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Modernity at Large: Cultural Dimensions of Globalization
Oct 1, 2000

Arjun Appadurai

Abstract: Appadurai's work offers a very critical and deep analysis of modernity and globalization. He believes that no single theory can describe modernity's complexity, for he believes that a theory cannot be universalistic, and because societies are much messier than our theories about them. His focus is more on globalization's cultural dimensions, as opposed to its economic ones. In addition, he looks at globalization in terms of homogenization and heterogenization, for migration and media create both sameness and difference in today's globalized world. Migrating people and media, particularly television, produce different cultural spheres in different countries. As a result, he looks for irregularities as much as he looks for regularities in the modern or postmodern social world.

Modernity at Large: Cultural Dimensions of Globalization

In Modernity at Large: Cultural Dimensions of Globalization, Appadurai examines new dimensions of globalization, particularly cultural ones. He argues that few theories describe modernity, and that all of them either declare or desire universal applicability. Looking at modernity and globalization from a historical context, he argues that modernity was very much a product of the Enlightenment. However, he is not convinced that the Enlightenment created modernity and made people wish to become modern (p. 1).

Modernism originated in the late-sixteenth century after the rise of capitalism. However, it is not limited to economic dimensions, for it also contains cultural and political ones. Becoming more visible after the Industrial Revolution, modernism eventually became the dominant culture of the West and then of the world.

The understanding and theorizing associated with modernity is very much a part of Western social science, for it was shaped by such leading Western social scientists as Karl Marx (d. 1883), Auguste Comte (d. 1857), Max Weber (d. 1961), and Emile Durkeim (d. 1917). Appadurai sees Western social science as problematic, for it reinforces the sense of a single moment (which he calls the modern moment) serving as a dramatic and unparalleled break between past and present. Western social science has focused on categorizing and typologizing traditional and modern societies, practices that Appadurai argues distort the meanings of change and the past, and assumes that the Western experience of modernity is universal.

Modernity, however, is irregularly self-conscious and unevenly experienced in different parts of the world. This causes Appadurai to disagree with modernization theory's identification of societies as modern vs. traditional, urban vs. rural, small family vs. large family, and so on, for he sees irregularities within so-called modern and traditional societies. He claims that modernity is experienced differently over space and throughout time. For instance, such modern metropolitan cities as Mexico City, Sao Paulo, and Cairo experience modernity and tradition simultaneously. The same is true of Germany, the United States, or any other modern state in which both traditional and modern ways of life are practiced at the same time in different parts these countries.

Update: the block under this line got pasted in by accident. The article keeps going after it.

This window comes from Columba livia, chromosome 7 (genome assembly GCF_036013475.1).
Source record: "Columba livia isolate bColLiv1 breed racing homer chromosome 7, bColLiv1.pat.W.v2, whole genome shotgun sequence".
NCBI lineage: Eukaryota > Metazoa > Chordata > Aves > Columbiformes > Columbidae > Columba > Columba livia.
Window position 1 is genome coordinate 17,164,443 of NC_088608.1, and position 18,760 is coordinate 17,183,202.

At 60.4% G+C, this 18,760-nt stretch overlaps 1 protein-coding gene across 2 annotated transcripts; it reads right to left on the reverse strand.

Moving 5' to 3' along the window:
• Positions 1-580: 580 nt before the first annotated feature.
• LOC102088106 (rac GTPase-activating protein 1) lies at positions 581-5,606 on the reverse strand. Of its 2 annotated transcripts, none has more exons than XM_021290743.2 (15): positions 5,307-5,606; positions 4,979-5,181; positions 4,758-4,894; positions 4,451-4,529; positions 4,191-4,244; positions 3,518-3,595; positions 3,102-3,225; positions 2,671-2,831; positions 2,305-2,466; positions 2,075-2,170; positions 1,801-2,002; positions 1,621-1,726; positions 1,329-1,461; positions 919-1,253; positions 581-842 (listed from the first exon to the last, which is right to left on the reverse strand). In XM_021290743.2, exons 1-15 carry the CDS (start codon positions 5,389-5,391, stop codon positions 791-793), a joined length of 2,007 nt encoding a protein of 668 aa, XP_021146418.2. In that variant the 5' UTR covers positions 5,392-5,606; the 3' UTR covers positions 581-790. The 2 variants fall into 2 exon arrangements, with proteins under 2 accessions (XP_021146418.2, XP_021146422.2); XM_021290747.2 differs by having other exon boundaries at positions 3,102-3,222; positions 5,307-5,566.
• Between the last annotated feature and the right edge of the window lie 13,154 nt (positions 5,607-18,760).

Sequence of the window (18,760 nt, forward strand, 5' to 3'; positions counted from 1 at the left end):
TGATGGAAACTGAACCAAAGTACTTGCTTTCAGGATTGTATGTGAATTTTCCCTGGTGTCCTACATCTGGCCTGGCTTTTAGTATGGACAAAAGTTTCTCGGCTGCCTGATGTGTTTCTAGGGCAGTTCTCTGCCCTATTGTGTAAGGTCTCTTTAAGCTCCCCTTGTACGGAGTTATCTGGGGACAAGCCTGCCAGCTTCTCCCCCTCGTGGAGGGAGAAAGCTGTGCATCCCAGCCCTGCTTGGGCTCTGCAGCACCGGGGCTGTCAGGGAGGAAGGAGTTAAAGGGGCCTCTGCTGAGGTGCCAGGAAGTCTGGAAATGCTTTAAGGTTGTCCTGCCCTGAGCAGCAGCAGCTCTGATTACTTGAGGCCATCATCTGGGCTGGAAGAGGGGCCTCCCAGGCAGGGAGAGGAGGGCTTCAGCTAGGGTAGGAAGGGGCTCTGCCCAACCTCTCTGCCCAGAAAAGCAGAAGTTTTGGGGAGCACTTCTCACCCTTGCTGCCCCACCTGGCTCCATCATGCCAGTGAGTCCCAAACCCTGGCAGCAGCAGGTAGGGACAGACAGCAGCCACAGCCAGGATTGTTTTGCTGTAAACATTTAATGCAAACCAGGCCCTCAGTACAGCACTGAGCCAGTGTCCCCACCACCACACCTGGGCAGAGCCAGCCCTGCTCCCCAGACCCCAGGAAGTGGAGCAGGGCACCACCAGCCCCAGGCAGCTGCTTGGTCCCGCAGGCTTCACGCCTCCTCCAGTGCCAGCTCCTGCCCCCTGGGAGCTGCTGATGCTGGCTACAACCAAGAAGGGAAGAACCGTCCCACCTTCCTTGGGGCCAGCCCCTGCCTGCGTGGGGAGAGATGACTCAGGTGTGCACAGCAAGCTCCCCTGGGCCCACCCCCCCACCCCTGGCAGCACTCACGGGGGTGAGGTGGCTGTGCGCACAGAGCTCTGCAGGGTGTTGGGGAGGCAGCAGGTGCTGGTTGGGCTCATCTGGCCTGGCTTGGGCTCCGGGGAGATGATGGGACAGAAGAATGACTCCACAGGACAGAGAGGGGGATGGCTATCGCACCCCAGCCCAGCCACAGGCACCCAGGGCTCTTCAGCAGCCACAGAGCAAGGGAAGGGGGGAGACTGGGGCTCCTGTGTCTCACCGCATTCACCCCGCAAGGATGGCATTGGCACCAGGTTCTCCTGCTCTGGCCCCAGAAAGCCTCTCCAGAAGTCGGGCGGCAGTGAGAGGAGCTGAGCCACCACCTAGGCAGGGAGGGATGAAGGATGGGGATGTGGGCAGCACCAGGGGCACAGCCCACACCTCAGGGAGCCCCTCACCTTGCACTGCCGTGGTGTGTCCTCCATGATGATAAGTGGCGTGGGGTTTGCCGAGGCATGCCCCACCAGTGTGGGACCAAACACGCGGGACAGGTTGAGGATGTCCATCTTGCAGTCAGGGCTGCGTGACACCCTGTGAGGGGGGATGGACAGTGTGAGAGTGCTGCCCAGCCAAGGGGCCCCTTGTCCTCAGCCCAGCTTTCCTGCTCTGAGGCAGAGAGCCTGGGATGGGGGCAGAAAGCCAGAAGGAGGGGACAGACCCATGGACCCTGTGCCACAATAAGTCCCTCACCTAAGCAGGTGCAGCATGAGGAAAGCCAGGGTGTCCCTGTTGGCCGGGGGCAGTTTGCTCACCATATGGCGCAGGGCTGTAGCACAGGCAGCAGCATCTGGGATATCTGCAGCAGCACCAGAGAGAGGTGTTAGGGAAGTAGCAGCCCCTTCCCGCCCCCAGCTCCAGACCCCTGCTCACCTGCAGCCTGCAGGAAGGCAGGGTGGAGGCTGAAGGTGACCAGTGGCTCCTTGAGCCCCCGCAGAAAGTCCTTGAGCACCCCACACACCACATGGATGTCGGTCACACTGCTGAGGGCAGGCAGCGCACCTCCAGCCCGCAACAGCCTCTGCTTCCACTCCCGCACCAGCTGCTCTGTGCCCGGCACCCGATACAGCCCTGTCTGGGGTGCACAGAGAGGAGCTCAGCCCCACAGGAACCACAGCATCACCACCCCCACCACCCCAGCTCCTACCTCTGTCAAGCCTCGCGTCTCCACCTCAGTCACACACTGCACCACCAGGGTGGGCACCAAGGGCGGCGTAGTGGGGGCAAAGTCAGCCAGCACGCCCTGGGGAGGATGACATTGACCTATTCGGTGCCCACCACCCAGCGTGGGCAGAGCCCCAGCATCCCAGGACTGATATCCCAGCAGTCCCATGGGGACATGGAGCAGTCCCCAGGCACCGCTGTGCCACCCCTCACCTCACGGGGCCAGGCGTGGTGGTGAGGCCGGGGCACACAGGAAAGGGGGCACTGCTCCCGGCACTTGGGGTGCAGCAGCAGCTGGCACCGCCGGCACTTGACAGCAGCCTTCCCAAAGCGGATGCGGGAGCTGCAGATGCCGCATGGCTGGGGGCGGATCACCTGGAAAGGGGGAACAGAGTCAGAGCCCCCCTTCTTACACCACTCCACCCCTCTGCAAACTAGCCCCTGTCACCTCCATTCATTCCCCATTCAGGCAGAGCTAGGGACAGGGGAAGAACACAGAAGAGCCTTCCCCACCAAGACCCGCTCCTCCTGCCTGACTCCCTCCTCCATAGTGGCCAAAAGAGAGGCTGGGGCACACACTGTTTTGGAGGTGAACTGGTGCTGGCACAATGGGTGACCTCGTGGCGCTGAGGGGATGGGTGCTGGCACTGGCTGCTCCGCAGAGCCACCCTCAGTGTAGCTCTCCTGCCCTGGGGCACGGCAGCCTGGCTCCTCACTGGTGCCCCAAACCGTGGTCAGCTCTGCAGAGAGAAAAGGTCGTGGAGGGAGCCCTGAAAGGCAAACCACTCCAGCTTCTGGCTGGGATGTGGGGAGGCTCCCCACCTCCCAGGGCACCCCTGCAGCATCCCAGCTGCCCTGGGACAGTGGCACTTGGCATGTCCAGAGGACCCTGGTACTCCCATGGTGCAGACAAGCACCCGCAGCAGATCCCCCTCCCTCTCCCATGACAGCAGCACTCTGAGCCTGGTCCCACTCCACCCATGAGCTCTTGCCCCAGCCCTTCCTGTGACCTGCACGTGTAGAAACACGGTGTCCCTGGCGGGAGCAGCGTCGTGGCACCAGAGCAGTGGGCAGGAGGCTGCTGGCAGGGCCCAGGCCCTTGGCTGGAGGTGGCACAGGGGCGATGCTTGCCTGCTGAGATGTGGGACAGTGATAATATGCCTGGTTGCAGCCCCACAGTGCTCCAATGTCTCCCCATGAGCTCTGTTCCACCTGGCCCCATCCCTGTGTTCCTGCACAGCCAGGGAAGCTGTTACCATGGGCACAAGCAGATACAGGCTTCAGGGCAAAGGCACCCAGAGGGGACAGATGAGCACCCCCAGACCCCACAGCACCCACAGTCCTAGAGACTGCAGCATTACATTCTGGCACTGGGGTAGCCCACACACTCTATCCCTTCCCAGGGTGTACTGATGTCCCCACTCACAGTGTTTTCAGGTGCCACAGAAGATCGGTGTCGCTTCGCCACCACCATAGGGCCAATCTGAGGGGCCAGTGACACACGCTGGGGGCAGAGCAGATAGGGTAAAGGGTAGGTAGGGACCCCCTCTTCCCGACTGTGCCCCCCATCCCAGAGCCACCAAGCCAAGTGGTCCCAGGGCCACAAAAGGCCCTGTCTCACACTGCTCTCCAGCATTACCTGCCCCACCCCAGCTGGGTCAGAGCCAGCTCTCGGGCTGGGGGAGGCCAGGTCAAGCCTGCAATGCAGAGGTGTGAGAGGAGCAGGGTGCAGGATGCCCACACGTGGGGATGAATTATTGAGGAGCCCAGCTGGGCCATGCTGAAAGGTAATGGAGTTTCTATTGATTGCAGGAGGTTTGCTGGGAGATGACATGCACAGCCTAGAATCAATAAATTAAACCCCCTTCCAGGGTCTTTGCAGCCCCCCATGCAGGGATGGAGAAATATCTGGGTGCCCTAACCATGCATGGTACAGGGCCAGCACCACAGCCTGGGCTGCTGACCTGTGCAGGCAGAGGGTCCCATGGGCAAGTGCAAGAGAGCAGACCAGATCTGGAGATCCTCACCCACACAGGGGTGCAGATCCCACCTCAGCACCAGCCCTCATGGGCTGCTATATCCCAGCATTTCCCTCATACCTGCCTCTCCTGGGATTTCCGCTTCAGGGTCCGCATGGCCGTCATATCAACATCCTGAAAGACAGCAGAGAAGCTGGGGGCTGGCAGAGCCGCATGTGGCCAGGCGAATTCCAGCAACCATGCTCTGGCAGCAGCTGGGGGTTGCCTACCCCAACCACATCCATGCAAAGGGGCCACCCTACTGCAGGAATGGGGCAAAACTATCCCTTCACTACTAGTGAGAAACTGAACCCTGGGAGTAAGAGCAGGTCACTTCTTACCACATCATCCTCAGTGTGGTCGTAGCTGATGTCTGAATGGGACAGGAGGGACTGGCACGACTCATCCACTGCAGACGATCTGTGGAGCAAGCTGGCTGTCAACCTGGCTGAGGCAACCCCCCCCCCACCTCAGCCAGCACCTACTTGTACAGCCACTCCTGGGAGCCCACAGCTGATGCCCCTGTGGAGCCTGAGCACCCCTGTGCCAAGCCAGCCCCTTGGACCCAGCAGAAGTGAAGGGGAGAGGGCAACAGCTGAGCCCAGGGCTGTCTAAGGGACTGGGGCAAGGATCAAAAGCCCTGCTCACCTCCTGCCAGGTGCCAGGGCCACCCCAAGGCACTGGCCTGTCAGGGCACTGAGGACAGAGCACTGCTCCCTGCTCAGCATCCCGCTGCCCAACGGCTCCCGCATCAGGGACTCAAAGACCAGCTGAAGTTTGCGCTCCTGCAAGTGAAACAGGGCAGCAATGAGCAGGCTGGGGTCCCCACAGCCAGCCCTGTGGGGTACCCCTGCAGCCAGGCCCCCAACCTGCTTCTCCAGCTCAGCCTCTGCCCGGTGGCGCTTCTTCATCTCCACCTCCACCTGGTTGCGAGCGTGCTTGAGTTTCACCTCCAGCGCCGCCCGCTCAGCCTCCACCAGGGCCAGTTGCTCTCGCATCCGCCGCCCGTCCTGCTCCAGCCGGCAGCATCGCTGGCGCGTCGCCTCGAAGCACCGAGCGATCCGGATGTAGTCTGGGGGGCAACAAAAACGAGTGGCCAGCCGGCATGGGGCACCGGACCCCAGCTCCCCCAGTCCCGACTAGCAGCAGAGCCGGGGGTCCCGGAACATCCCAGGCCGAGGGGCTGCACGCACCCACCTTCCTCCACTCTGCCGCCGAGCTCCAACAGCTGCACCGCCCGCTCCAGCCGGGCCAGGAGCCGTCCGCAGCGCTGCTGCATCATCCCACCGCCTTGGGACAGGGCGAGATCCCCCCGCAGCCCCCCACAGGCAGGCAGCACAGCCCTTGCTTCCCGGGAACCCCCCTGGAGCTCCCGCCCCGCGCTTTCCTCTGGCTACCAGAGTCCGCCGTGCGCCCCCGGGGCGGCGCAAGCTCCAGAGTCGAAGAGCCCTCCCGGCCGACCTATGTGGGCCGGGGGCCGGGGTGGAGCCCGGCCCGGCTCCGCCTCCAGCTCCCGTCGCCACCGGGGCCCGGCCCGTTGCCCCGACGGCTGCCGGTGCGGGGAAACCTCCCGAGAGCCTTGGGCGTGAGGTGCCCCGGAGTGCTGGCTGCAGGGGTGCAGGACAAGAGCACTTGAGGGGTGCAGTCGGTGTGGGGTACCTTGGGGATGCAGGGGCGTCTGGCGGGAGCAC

Appadurai thinks that the media and population migration are the most important factors defining today's global world. He explores their joint effect on the work of the imagination, as a constitutive feature of modern subjectivity. Both media and migration create specific irregularities. For example, he analyzes both print and electronic media, while claiming that electronic media, especially television, has been much more influential in terms of modifying cultural spaces and cultural worlds: Electronic media give a new twist to the environment within which the modern and the global often appear as flip sides of the same coin (p. 44). He believes that the electronic media's ability to transform the sense of distance between viewer and event transforms everyday discourse. It also shapes and reshapes society and the self in all different types of societies and people.

Migration is the second constitutive force. This is not limited to moving or migrating people; rather, he includes within this concept a process of transporting ideas, values, life styles, and everyday lives from the home of origin. As he puts it: When the story of mass-migration is juxtaposed with the rapid flow of mass-mediated images, scripts, and sensations, we have a new order of instability in the production of modern subjectivities (p. 44).